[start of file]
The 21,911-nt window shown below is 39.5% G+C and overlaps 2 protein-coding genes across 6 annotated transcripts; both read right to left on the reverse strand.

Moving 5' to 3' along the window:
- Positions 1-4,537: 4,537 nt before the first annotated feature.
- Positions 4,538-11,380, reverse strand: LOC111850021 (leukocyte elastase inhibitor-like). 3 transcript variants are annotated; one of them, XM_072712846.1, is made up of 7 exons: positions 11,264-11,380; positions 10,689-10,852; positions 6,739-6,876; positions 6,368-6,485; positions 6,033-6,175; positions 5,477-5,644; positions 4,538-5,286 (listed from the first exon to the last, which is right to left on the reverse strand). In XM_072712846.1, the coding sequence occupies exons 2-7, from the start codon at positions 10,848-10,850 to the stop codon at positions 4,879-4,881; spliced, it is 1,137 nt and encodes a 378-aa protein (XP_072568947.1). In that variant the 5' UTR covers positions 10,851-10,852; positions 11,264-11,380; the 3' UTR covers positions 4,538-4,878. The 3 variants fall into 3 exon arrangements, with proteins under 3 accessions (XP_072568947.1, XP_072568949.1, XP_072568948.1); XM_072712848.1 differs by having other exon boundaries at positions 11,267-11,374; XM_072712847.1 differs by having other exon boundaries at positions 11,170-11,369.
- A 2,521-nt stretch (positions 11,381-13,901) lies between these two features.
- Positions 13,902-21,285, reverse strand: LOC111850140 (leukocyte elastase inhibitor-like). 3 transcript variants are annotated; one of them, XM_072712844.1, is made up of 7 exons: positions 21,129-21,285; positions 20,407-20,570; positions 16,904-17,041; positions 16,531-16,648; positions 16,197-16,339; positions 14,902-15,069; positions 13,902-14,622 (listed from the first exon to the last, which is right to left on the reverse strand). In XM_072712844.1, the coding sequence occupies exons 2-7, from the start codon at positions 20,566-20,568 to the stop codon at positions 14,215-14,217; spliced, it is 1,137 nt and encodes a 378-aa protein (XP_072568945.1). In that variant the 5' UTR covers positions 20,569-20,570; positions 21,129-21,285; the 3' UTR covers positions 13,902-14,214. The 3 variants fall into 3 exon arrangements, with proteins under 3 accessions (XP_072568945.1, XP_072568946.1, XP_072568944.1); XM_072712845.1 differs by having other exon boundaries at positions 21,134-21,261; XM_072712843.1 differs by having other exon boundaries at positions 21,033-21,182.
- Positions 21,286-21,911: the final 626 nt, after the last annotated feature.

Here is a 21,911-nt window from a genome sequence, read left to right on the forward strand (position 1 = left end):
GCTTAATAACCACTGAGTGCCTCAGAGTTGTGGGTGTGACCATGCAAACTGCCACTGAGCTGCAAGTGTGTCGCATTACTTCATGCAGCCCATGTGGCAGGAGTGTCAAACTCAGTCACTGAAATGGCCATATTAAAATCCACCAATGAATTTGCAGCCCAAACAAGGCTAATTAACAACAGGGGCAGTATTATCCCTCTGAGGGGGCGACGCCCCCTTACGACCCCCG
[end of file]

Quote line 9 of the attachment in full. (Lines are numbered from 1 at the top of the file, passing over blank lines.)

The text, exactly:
GCTTAATAACCACTGAGTGCCTCAGAGTTGTGGGTGTGACCATGCAAACTGCCACTGAGCTGCAAGTGTGTCGCATTACTTCATGCAGCCCATGTGGCAGGAGTGTCAAACTCAGTCACTGAAATGGCCATATTAAAATCCACCAATGAATTTGCAGCCCAAACAAGGCTAATTAACAACAGGGGCAGTATTATCCCTCTGAGGGGGCGACGCCCCCTTACGACCCCCG